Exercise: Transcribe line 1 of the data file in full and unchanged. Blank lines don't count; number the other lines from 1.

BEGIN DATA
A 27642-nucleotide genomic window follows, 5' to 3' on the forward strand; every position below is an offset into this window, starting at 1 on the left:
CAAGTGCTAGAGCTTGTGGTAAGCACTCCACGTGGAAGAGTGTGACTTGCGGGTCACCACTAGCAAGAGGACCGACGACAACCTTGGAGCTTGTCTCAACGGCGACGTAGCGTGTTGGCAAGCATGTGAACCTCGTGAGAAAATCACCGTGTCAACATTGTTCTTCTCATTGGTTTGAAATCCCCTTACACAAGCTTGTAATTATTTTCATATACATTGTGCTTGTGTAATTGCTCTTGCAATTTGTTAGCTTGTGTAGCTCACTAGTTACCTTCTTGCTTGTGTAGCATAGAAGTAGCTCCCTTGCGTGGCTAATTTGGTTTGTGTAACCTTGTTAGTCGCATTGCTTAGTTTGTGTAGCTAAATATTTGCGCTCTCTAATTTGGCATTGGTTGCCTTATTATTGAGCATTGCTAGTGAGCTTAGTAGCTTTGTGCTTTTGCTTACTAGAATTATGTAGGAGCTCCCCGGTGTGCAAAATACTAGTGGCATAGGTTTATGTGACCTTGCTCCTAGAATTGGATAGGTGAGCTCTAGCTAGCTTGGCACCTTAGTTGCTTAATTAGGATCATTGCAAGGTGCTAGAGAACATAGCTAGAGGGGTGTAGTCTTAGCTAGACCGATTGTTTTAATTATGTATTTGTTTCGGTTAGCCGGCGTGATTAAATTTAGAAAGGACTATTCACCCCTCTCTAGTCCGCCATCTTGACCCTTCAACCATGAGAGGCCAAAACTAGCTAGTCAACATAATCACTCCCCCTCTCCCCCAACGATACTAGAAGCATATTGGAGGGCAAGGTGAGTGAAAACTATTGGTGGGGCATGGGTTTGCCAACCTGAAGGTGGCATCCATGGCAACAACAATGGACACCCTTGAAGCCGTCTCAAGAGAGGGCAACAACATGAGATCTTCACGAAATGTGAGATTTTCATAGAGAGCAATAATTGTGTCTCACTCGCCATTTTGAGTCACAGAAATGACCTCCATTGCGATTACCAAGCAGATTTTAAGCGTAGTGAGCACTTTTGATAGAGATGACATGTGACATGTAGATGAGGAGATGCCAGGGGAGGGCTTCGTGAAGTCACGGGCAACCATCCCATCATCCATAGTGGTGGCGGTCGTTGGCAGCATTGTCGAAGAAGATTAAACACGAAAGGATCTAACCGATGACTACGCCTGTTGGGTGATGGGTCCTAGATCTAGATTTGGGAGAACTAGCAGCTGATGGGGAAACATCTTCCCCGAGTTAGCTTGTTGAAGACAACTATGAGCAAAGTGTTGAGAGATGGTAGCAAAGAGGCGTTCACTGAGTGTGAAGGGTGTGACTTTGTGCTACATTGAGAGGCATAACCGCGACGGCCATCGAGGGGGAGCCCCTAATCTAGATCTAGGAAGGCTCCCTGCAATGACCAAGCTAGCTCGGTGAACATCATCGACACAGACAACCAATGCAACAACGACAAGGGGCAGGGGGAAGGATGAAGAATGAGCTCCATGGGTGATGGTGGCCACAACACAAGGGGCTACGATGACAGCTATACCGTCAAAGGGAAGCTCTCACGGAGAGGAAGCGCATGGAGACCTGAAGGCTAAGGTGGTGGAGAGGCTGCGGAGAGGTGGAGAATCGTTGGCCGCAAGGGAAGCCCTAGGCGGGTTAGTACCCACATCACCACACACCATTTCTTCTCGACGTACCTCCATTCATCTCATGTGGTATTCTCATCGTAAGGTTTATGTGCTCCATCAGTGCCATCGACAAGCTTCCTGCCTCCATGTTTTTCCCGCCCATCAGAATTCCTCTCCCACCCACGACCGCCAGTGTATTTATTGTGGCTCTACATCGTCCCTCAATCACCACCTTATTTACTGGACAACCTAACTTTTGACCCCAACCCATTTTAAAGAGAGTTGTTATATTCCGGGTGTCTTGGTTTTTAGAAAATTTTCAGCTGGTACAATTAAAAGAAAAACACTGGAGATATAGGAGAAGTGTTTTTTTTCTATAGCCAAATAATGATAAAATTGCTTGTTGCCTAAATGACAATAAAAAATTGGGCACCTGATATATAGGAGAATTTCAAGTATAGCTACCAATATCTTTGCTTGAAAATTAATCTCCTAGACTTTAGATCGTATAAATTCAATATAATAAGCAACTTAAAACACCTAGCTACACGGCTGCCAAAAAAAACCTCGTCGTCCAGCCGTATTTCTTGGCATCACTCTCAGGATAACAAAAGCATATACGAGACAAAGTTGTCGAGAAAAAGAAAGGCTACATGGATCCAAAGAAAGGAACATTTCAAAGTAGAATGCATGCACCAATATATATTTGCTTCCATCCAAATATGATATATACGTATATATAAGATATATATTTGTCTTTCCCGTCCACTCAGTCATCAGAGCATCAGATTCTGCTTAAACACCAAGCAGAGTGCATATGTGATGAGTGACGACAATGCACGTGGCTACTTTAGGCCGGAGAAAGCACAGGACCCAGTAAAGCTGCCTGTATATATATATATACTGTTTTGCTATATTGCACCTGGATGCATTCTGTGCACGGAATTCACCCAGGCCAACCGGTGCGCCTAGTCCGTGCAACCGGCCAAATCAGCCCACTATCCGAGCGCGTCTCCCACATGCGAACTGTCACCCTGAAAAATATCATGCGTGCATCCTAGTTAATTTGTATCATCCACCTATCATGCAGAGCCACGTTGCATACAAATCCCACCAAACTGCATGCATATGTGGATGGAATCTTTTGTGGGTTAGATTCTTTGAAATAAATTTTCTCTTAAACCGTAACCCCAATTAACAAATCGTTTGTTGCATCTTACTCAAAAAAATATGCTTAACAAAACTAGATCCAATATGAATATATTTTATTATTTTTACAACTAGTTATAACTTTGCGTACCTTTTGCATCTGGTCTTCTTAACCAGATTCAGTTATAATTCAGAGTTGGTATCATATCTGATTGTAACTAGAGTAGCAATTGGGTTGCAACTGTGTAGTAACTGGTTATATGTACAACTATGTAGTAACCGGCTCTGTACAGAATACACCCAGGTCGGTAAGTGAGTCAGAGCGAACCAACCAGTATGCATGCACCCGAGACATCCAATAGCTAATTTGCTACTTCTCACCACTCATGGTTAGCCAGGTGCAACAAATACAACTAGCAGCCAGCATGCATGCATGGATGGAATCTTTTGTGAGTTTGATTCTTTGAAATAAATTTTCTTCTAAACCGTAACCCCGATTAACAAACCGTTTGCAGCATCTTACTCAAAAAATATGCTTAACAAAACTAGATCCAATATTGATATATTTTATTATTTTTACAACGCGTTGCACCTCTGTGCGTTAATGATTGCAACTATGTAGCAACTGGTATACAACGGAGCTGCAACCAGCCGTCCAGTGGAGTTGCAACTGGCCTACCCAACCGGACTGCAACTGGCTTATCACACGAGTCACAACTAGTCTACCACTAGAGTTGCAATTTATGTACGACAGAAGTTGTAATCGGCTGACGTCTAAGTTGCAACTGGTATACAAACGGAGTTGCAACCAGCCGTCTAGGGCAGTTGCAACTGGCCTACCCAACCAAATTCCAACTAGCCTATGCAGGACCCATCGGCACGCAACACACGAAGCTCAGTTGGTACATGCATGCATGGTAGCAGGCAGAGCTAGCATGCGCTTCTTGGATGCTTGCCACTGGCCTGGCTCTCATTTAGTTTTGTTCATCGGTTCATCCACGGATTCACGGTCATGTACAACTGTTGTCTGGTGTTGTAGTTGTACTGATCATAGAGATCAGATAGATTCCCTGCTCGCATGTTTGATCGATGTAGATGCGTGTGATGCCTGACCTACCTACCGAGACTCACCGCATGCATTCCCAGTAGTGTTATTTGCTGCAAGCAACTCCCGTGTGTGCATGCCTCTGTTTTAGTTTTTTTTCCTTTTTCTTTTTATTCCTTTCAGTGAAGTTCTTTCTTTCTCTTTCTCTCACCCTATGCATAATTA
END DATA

A 27642-nucleotide genomic window follows, 5' to 3' on the forward strand; every position below is an offset into this window, starting at 1 on the left: